I guess I have been the same as people throughout the world, watching USA with increasing horror. Watching a great country currently led by a madman pandering to his ego, and to the misguided people who trust him. If ever Trump’s true colours were to be shown, they were this week as he walked across the road and held up a bible in front of a church.
As a New Yorker profile of Trump put it nearly a quarter-century ago, Trump lives “an existence unmolested by the rumbling of a soul.”
In politics you know you have gone too far when people drop their eyes as they pass you on the street. It’s worse when those who would normally support you make comments about you publicly. In big time politics, like the President of the USA, when conservative former Generals come out publicly and start criticising you then you have gone way too far.
Here’s what some of them have been saying this week:
GEN. MICHAEL HAYDEN, CIA director for George W. Bush and Barack Obama:
They were very calm (the demonstrators), and then the military and the police and the Secret Service came in. I was aghast.
I was living in a communist country for two years, in Bulgaria, during the Cold War. And so, I know what happens when somebody uses a little power to abuse people. I don’t know what happened to America.
If Trump serves one term, it’s very, very bad, but I think we can stand it, and we can come back sooner or later. Two terms, we’re done. America will not be the same. Period.
General Mike Mullan:
This is not the time for stunts. This is the time for leadership.
General James Mattis, Secretary of Defence under Trump:
James Mattis, the esteemed Marine general who resigned as Secretary of Defence in December 2018 to protest Donald Trump’s Syria policy, has, ever since, kept studiously silent about Trump’s performance as president. But he has now broken his silence, writing an extraordinary broadside in which he denounces the president for dividing the nation, and accuses him of ordering the U.S. military to violate the constitutional rights of American citizens.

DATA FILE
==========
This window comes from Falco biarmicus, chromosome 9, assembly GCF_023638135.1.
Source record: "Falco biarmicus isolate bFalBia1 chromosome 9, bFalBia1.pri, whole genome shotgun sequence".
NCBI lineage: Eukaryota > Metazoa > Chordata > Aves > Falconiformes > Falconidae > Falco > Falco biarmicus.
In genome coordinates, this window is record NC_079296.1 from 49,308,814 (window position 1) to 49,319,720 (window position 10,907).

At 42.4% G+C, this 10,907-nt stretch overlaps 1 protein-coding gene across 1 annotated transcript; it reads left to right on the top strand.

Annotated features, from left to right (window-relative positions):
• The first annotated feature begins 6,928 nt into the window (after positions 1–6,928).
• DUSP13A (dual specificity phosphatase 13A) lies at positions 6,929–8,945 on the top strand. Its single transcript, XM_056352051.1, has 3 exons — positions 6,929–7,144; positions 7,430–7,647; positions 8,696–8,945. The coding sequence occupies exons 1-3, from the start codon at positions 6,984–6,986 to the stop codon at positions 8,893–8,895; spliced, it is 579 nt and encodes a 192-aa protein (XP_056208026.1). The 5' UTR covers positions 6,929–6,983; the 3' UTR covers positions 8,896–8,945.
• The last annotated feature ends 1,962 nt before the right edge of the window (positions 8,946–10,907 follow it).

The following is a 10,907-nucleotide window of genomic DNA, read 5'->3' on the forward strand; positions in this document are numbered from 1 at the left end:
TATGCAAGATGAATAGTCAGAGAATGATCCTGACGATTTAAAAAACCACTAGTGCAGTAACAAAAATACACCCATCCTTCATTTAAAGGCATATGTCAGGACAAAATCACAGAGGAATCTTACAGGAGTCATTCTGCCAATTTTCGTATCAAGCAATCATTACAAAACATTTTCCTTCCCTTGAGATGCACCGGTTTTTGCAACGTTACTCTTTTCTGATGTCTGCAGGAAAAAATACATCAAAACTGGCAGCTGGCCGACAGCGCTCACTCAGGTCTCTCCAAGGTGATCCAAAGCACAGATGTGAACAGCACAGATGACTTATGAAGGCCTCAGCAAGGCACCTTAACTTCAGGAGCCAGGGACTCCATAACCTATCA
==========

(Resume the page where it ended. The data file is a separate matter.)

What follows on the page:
“Donald Trump is the first president in my lifetime who does not try to unite the American people—does not even pretend to try. Instead, he tries to divide us,” Mattis writes. “We are witnessing the consequences of three years of this deliberate effort. We are witnessing the consequences of three years without mature leadership. We can unite without him, drawing on the strengths inherent in our civil society. This will not be easy, as the past few days have shown, but we owe it to our fellow citizens; to past generations that bled to defend our promise; and to our children.”
I have watched this week’s unfolding events, angry and appalled. The words “Equal Justice Under Law” are carved in the pediment of the United States Supreme Court. This is precisely what protesters are rightly demanding. It is a wholesome and unifying demand—one that all of us should be able to get behind. We must not be distracted by a small number of lawbreakers. The protests are defined by tens of thousands of people of conscience who are insisting that we live up to our values—our values as people and our values as a nation.
When I joined the military, some 50 years ago, I swore an oath to support and defend the Constitution. Never did I dream that troops taking that same oath would be ordered under any circumstance to violate the Constitutional rights of their fellow citizens—much less to provide a bizarre photo op for the elected commander-in-chief, with military leadership standing alongside.
We must reject any thinking of our cities as a “battlespace” that our uniformed military is called upon to “dominate.” At home, we should use our military only when requested to do so, on very rare occasions, by state governors. Militarizing our response, as we witnessed in Washington, D.C., sets up a conflict—a false conflict—between the military and civilian society. It erodes the moral ground that ensures a trusted bond between men and women in uniform and the society they are sworn to protect, and of which they themselves are a part. Keeping public order rests with civilian state and local leaders who best understand their communities and are answerable to them.
Secretary of Defence, Mike Esper has come under fire along with the chairman of the Joint Chiefs of Staff, Army Gen. Mark A. Milley, for their participation in the visit to the church and the deployment of 1,400 active-duty soldiers to bases near Washington, as Trump demands law and order. Esper has said he didn’t know where the group was going when Trump took his advisers across the street to the church. On Wednesday morning, Esper also addressed whether he thought the Pentagon should use active-duty troops.
“The option to use active-duty forces in a law enforcement role should only be used as a matter of last resort and only in the most urgent and dire of situations,” Esper said. “We are not in one of those situations now. I do not support invoking the Insurrection Act.”